Whiskey Steals the Soul

May 28, 2012

I wrote this and noticed it was never published. I wrote it a year and a half ago. I guess I don’t mind if it’s never read, but it should probably be published either way:

I never read the book behind this poem, it was just an idea that stemmed from an idea of the book. So, if you fail to see the connection, well, it may be because there is no connection:

I remember my father bringing the bottle to his lips
He’d pull a drink and I’d watch the bottle pull a little more of his soul
and I’d watch my father gain what he thought was strength from the bottle
and I’d watch the bottle pull my father’s strength from him and my father grew.

My father grew weaker and weaker at every pull of the bottle
but he couldn’t see what we could see, my brother and I
and he’d pull harder and harder at that bottle, thinking he grew stronger,
and sometimes,
his words were strong and sometimes his hand was strong and sometimes his belt.

I knew though that as long as he felt strong and as long as his hand and his belt grew strong,
he became weak.

After many years my frail father clung to that bottle, with all his might. His hands were weak,
his belt had no power and he clung to that bottle, as if it were the only thing left that could
hold him from falling off the chair, and maybe it was.

I remembered though that time before the bottle became his strength. I remembered the man that could
move mountains. I remembered the man that could shake the earth, as I sit here, with the bottle, trying to let go.


February 3, 2012

I had a dream you outwalked me and I looked on and thought how does he do it.
I thought about arm wrestling with my father.
I remembered when you would lift me into the air and I wondered, how high I could go because of you.

One day you would lift me and I would grow as tall as the refrigerator and you would ask me to leave and I would be ready to outwalk you and take on all things and I would be the toughest until I wasn’t, but before then I would forget the poem about the wrestling. There would be nothing I couldn’t accomplish, because of you.

Then I would wake from the dream and see you not outwalk me and I would remember the wrestling, even if you didn’t, and I would wish for just a little while, and for a small amount you would pull my arm down or outwalk me and you would lift me one more time.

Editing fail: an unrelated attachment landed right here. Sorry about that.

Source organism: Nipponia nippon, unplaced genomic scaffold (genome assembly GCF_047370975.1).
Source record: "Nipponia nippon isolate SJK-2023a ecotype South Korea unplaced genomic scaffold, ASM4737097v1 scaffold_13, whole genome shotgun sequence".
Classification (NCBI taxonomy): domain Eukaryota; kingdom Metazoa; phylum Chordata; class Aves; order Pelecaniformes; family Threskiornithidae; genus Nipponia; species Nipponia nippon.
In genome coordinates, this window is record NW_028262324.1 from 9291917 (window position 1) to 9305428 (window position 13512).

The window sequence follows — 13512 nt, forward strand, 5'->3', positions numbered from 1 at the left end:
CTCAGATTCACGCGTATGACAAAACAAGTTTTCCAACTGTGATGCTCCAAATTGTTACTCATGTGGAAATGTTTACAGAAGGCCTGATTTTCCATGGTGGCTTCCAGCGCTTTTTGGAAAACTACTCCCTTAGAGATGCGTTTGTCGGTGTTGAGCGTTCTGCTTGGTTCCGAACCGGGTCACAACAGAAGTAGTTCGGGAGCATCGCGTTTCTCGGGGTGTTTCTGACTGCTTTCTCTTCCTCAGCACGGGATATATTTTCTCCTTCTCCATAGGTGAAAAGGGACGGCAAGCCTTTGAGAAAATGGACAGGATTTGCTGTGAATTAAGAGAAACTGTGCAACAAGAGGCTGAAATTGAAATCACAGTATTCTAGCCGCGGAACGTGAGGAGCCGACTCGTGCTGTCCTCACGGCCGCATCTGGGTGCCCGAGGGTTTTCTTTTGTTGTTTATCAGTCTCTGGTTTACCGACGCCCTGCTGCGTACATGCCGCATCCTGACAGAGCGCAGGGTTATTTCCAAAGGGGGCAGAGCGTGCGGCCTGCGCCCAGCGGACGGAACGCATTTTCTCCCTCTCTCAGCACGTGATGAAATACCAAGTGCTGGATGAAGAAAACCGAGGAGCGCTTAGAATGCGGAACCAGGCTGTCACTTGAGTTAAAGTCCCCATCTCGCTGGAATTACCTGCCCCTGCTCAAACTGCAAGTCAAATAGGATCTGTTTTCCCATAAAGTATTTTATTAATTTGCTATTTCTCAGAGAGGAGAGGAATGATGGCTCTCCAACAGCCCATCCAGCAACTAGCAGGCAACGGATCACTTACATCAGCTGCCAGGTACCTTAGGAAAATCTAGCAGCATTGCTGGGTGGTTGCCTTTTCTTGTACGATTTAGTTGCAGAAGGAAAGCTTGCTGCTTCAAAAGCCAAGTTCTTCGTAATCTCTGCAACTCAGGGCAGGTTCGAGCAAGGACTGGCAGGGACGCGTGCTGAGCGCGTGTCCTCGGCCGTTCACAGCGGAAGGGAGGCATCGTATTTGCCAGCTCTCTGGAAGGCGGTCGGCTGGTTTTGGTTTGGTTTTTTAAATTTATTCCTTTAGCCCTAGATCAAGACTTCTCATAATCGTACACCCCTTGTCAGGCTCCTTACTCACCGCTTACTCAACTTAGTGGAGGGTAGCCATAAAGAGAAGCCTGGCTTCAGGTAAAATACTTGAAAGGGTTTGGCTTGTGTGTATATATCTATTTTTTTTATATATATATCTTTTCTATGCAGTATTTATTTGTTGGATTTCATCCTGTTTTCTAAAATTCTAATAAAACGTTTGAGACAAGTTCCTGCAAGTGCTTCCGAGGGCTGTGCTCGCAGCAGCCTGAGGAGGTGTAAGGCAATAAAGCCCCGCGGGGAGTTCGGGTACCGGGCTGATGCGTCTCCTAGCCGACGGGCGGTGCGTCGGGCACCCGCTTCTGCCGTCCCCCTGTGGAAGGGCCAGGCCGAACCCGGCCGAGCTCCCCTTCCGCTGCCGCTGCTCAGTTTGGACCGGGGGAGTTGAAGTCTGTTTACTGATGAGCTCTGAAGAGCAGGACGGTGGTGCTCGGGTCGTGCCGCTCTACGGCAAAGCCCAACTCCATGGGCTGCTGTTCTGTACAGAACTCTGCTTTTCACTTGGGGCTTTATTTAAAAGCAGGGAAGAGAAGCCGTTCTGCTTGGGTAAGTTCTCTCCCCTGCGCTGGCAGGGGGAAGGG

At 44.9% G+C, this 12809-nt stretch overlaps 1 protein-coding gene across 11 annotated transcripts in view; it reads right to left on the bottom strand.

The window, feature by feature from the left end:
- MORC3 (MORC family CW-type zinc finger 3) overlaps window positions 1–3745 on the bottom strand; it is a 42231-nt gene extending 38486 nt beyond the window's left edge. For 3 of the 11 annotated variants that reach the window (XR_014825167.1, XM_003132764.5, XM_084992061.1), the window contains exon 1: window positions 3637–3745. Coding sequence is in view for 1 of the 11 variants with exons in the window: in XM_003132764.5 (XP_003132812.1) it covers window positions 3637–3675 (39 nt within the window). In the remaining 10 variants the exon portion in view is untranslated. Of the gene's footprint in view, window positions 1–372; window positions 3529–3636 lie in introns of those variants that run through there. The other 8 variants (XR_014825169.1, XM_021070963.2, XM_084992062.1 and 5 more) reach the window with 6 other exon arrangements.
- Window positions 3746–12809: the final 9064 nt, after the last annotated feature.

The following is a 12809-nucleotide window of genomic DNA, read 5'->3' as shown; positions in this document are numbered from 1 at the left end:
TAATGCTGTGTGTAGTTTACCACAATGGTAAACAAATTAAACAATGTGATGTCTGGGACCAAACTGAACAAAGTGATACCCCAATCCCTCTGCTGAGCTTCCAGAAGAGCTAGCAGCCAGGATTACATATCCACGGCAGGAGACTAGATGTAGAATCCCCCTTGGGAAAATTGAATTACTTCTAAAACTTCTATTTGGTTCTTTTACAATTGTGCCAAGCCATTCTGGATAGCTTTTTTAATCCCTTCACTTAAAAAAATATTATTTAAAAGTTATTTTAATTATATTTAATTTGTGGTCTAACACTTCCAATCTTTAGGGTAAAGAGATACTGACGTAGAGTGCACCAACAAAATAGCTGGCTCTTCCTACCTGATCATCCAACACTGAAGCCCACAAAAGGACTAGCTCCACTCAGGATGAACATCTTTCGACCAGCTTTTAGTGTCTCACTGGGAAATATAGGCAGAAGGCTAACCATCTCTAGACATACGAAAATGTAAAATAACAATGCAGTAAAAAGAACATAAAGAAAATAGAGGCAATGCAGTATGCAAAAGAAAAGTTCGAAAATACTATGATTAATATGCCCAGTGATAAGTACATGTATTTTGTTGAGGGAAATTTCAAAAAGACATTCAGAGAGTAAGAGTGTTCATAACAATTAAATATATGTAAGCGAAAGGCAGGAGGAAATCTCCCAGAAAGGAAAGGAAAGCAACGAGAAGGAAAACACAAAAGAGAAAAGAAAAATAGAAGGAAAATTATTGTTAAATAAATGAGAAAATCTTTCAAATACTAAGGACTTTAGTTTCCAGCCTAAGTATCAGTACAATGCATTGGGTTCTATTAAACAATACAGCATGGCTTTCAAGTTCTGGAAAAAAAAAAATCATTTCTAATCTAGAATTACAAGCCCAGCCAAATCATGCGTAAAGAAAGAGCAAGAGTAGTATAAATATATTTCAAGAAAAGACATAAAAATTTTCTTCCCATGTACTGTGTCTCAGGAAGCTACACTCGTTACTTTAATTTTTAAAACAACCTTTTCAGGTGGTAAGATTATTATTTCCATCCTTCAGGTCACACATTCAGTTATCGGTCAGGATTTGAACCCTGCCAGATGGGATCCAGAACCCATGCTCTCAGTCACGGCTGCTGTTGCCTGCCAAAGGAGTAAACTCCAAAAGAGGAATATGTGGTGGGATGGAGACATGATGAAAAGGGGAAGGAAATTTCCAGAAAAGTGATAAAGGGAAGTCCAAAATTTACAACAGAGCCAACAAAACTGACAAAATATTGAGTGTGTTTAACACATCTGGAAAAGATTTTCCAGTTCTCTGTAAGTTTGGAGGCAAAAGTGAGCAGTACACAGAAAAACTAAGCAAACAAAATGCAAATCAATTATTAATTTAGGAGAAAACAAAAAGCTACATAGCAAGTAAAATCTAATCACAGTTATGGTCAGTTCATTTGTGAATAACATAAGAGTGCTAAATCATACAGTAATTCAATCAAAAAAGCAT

Then I would lift my own child and think this how it ends.

The Cold

December 26, 2011

I think about the snow that’s melted as I walk across frozen fields, trying to cling to something that won’t fade away. I think about the whiskey, like some stream fighting not to freeze against that same cold that the snow flakes cling and I trudge against. In the morning the sun breaks through the clouds and both the snow and I are blind. What can I do, you win again.

True Loneliness

August 14, 2010

True loneliness is sitting on your bed watching tv in one room while the woman you love sits in another typing on a computer and lol with virtual friends while you think about all the hours that pass every day not spending time together and not taking the time to talk it through and when you do she says she has to work but she lol while typing on a computer and after she’s spent nine hours away at work and now you’re trying to find a way to pass the time she might be there if she takes a break long enough to tell you about her day and you want to tell her about yours but nothing happened while you waited for her to get home knowing she was going to log in and tune you out but you hear her lol while you fix dinner and then you’ll get fifteen minutes to hear about her day before you clear the dishes from the table and she starts to lol again with her virtual friends and you think about how many hours are in the day and how many minutes in that day you actually spend together doing things you both used to love to do with each other and how many times you actually laughed out loud and you think about how now only one person ever lol and you think you know true loneliness.